Monsters, bogeymen, ghosts and goblins… in Japan they’re all known as yokai. These supernatural creatures frolic throughout Japanese history and culture.
To quote author Zilia Papp, yokai are “the form given to change and the anxiety, uncertainty, fear, and awe associated with it.” Nothing endures like change, and apparently, yokai along with it.
Yokai lore has existed since ancient times but they’ve multiplied and morphed in shape and function to reflect the times.
The creatures first popped up in the Buddhist iconography that was popular near the end of the Heian period, around the time of the decline of the powerful Taira clan. It was a time of social unrest and uncertainty, the perfect time for creatures of change and anxiety to be born.
Yokai took shape in scrolls showing the six realms of hell. While the ghouls weren’t yet in any recognizable form, the scrolls set the tone for how grotesque subjects are dealt with – morbidly but with humour. They helped people face the realities of life in the midst of upheaval. They also pointed art in a new direction. Fine art at the time consisted only of aesthetically pleasing, harmonious themes. The scrolls introduced the other side of life – death, decay and all its gory forms.
Modern Yokai appeared during the Muromachi period. It was a time of great advances in commerce, transportation and art. Rivalries between daimyo brought a certain disorder, which may explain the way yokai were portrayed during this period. Artists drew the creatures not as malevolent spirits, but in humorous, revelry-making forms. In the 16th century Hyakki Yagyo and Tsukumogami Emaki scrolls, the monsters were on parade, but they were laughable and easy to defeat.
The Edo period brought the first yokai encylopedia. Sekien Toriyama affixed an image and a story to each creature, making each one identifiable and increasing their fame. This was the first time yokai were presented as individual entities.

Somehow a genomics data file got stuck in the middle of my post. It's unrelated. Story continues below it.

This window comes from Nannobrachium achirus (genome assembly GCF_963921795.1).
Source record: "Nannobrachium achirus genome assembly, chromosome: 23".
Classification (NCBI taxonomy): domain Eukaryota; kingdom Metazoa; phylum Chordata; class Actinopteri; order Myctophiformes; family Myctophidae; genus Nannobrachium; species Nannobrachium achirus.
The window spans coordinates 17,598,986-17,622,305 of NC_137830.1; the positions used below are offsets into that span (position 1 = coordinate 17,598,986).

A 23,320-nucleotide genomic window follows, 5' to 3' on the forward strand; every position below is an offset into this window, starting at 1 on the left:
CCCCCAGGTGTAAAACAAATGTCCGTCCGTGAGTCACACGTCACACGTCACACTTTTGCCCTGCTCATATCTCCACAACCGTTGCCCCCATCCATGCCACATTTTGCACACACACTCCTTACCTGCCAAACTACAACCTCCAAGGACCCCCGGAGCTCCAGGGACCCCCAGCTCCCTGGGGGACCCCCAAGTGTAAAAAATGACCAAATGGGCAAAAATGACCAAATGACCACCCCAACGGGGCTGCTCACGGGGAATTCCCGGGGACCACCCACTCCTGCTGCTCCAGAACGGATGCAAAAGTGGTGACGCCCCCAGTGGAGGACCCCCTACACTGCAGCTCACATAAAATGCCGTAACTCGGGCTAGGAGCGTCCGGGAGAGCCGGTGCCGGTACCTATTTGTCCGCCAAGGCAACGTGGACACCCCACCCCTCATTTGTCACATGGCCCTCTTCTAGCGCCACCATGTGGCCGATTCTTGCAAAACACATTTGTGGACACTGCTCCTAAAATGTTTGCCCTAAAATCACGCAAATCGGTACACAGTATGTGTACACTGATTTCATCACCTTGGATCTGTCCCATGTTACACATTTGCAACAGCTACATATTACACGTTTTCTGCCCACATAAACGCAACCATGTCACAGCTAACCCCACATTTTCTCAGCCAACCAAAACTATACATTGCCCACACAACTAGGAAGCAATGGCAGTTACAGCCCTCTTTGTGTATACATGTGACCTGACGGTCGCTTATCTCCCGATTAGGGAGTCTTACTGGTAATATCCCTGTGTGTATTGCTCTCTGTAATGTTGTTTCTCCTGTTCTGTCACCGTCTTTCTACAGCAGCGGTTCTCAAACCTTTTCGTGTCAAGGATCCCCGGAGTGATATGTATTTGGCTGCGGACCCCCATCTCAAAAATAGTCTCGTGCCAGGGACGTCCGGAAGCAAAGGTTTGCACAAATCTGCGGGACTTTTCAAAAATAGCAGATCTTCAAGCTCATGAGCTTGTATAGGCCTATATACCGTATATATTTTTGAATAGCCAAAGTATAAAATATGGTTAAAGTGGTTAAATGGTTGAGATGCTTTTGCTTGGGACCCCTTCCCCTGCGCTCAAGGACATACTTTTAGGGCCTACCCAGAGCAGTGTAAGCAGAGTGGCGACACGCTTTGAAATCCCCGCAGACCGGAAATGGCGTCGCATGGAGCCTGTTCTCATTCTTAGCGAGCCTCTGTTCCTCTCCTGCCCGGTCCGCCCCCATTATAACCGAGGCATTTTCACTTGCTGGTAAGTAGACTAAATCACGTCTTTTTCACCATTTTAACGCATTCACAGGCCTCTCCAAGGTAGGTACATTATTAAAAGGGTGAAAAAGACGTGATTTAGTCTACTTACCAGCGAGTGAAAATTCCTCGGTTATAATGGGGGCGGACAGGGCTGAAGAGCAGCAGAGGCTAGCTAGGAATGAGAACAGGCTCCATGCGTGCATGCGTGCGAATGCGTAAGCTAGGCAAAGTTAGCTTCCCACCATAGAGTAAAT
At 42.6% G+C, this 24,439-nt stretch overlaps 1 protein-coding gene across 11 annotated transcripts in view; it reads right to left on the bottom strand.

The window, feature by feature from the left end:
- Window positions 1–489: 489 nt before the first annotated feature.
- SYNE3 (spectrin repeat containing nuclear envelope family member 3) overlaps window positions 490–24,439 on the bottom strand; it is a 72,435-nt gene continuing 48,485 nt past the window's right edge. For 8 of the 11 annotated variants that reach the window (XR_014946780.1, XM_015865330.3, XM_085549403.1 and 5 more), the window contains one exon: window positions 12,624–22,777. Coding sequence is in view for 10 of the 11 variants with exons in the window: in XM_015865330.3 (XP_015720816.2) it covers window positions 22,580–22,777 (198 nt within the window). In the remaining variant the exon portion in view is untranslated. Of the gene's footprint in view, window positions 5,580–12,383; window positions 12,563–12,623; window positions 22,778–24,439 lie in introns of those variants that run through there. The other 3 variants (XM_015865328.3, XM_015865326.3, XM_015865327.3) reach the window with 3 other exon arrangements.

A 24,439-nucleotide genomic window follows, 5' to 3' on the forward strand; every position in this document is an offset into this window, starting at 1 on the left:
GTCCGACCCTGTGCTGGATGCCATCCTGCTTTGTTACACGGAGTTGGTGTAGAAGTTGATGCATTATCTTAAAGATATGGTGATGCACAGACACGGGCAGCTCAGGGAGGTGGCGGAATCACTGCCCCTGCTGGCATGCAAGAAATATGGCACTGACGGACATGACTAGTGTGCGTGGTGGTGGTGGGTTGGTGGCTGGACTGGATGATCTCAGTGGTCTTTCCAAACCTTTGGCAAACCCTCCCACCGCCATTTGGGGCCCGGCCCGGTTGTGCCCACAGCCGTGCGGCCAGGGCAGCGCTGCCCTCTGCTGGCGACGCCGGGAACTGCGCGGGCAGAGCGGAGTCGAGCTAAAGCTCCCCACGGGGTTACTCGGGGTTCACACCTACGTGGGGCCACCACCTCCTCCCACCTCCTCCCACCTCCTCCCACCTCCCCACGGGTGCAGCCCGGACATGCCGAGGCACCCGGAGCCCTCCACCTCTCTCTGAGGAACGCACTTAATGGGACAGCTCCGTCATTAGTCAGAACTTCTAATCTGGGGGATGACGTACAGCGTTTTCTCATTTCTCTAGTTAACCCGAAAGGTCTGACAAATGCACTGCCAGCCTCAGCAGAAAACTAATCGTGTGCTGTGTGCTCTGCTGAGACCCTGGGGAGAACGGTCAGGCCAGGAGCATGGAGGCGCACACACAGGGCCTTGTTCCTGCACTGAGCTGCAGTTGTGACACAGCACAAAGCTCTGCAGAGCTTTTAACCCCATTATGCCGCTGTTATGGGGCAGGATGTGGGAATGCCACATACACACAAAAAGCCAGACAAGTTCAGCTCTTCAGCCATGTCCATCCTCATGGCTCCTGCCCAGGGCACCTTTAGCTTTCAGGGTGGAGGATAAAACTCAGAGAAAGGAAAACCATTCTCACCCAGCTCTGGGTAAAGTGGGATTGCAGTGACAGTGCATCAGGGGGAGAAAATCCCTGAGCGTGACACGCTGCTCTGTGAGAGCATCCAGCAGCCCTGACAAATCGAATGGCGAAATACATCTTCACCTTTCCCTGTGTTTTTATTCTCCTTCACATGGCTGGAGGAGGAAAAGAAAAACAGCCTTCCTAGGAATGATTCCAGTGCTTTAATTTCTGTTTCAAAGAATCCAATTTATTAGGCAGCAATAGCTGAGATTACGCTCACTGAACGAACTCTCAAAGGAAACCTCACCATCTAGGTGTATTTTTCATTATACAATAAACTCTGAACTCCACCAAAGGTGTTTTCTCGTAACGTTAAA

Toriyama drew mokumokuren as a shoji screen filled with eyes that stare straight at you. In the accompanying text he refers the reader to the game of go, which uses a chess-like board with squares that are referred to as eyes. His himamushi nyudou is an ugly, long-necked man-like creature licking the night oil from a lamp. This was a play on the sayinghemamushi, whose katakana could be written to resemble a man’s face in profile.
Yokai reached the height of their fame during the late Edo period, perhaps portending the momentous changes about to happen. Their popularity also grew along with that of the practice of Hyaku Monogatari Kaidan Kai, when people gather to tell each other one hundred kaidan (ghost stories), blowing out one of a hundred lit candles as each story ends. As the last candle is blown and the room plunges into total darkness, legend says a supernatural phenomenon will occur.
Before Katsushika Hokusai drew his famous Thirty-Six Views of Mt. Fuji, he produced a print entitled Shinban Uki-e Bakemono Yashiki Hyaku Monogatari (“One Hundred Ghost Stories in a Haunted House”) which depicts the ghastly finale of a ghost story session. The work inspired other monogatari prints, and the influence can be traced right through to Japan’s modern horror output.
Japan’s Edo-period leaders introduced a wide range of reforms to revamp Japanese society, including censorship of woodblock prints. Artists were no longer free to portray some public figures. But they circumvented the rule by using yokai as substitutes for the off-limit subjects. Yokai became not just creatures for entertainment, but symbols used to ridicule political figures. Utagawa Kuniyoshi’s triptych Minamoto-no-Yorimitsu in Bed Haunted by the Earth-Spider Monster and His Demons is one such example. The daimyo Mizuno Tadakuni, chief councilor to the shogun and the force behind the reforms, is caricatured as the Earth-Spider Monster influencing the sleeping shogun. An army of yokai are the functionaries imposing the reforms.
The Meiji Restoration was a dark time for yokai. The emperor was again elevated to divine ruler of all spirits – a state-sponsored supernatural entity to disempower the yokai. And scholar Inoue Enryo wielded science to dispel myths about the creatures. Sicknesses relating to yokai, such as Fox Possession, became psychological illnesses.
But yokai, stubborn as they are, did not disappear. They were conscripted for war propaganda. Yokai were equated with foreigners as enemies of war, as in Utagawa Yoshiiku’s Kokkei Wanishiki, where yokai stood for the Chinese soldiers in the Sino-Japanese War. By the time of the Pacific War, cartoon demons were representing the Allied Powers.
You’ll find yokai in films such as The Great Yokai War, Spirited Away, and Pompoko; once in awhile they pop up in novels such as Haruki Murakami’s Hard-Boiled Wonderland and the End of the World; and most prominently in the monsters of the Pokemon universe. Whenever change is about, yokai are too.